Michigan completed the 73-69 upset over Louisville on Sunday to advance to the Sweet Sixteen.
For a team that many thought weren't going to be in the tournament a few weeks ago to now shining in the month of March, the U-M story has many twists and turns with the final chapter yet to be written.
Head coach John Beilein spoke to the media after the victory and beamed with pride. He says the end of the first half, despite it being ugly for the Wolverines, as a major factor of how his team was able to turn things around.
All in all, Beilein says this win is a whole team effort.
"So proud of these guys," Beilein said. "The end of the first half, I thought was a defining moment for our team in this particular game. We could have approached that differently. We were coming back, shot clock's down, they nail a 3. I think they came back down again, nailed another 3. Then all of a sudden, we got a foul, and they get two more. We're down eight at half. A team that isn't as experienced, that despite have the poise we have, would come back and try to win it all right away. We won every four-minute period until we got ahead in the game. And just by playing in those little increments made a big difference.
"Coaches helping me, assistant coach is helping me, great game plan, Billy Donlon, 69 points. I can't tell you how many plays Jeff and Saddi suggested that worked. It was a great team win for everybody."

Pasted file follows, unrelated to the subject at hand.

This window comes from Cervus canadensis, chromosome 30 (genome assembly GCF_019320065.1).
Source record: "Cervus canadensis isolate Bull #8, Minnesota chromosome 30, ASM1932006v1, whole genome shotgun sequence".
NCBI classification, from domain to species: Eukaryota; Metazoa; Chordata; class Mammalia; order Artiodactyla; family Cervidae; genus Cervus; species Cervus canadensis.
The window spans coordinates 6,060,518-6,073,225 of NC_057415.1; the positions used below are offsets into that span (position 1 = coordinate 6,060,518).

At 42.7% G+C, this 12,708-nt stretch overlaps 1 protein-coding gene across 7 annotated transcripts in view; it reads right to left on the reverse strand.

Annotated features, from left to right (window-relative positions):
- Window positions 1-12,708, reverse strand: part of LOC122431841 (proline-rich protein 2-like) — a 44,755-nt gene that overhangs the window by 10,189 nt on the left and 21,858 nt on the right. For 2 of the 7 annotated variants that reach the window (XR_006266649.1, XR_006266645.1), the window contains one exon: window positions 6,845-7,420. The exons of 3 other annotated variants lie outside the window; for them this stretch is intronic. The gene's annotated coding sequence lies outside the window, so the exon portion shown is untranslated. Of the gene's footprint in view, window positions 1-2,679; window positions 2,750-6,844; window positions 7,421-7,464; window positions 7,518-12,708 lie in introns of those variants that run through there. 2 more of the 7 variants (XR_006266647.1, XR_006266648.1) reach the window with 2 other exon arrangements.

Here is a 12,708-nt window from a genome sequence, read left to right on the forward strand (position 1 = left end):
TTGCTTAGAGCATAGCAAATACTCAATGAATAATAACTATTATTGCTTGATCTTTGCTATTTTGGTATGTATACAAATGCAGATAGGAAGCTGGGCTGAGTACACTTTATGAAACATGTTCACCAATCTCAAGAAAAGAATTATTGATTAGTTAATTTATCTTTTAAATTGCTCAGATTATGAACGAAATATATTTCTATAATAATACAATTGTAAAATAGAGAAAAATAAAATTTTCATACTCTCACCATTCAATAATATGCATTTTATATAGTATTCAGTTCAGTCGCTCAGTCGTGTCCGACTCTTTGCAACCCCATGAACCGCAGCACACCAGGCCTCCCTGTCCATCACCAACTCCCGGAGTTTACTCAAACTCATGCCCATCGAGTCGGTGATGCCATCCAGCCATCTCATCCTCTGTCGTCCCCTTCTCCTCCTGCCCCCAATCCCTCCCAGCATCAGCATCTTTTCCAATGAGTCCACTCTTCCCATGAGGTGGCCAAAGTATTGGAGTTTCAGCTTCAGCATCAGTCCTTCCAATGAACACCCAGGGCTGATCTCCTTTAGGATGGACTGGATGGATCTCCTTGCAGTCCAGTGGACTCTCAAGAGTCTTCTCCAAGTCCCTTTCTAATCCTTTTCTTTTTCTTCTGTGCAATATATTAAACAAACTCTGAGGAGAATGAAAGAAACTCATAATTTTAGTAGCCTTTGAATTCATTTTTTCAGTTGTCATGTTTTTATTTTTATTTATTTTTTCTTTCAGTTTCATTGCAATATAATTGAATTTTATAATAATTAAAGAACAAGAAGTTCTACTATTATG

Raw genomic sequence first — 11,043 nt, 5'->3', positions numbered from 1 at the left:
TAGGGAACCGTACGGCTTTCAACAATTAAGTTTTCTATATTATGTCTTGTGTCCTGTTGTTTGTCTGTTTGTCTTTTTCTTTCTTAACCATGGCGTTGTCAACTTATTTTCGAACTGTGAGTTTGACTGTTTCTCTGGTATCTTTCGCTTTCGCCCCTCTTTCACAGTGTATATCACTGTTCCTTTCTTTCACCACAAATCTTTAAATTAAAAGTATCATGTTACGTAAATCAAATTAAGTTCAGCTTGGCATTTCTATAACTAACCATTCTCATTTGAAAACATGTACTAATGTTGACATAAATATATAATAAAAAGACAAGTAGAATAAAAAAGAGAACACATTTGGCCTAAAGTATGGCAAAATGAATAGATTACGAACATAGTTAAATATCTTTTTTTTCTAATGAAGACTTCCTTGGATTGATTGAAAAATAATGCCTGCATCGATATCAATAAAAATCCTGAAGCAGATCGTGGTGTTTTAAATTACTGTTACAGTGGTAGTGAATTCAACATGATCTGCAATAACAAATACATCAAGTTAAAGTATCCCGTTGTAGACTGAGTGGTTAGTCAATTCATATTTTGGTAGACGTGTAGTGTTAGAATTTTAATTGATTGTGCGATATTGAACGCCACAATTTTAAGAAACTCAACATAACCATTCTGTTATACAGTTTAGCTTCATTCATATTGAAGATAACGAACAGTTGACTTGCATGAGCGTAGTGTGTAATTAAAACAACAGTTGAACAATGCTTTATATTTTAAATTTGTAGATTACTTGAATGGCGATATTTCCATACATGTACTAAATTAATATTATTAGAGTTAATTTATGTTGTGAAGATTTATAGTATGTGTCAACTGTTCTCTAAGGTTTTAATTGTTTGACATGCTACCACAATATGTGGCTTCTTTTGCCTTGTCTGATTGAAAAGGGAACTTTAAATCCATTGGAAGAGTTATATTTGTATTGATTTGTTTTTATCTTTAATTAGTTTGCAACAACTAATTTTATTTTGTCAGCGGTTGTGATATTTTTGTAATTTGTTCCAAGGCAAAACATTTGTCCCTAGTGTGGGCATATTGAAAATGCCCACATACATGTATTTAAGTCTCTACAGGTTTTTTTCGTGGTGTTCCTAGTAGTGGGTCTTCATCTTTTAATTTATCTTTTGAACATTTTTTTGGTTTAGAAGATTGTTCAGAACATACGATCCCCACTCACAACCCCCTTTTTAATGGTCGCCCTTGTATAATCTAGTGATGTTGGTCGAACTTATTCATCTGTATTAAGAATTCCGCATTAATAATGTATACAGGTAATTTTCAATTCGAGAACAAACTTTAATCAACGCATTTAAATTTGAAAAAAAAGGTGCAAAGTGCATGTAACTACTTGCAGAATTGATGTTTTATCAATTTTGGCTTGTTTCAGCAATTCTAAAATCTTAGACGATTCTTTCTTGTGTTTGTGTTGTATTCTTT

The Wolverines proved on Sunday that it doesn't have to rely on the three-point shot to win the game. While Oklahoma State gave U-M the three, Louisville took it away. U-M relied heavily on Moritz Wagner and D.J. Wilson and it paid dividends.
For Beilein, playing the inside game isn't exactly his bread and butter, he proved that he is capable of getting it done when needed.
"You can't do both with them," Beilein said on playing Wagner and Wilson inside. "We work on it a lot. You won't believe. People think we're a 3-point shooting machine. You can't do that anymore unless you can drive the ball or both D.J. and Mo. We've worked hard, Saddi Washington, to play one-on-one in the post. People are sticking with our shooters. We do that a little bit with Jordan Morgan during good years and Mitch McGary and DeShawn Sims. We haven't been able to do that in many of our years now. It's a big game changer, as well as Derrick Walton and Muhammad not settling for jump shots. They can take the ball to the basket and finish. We've been working on it endlessly. We've been working on it for four years."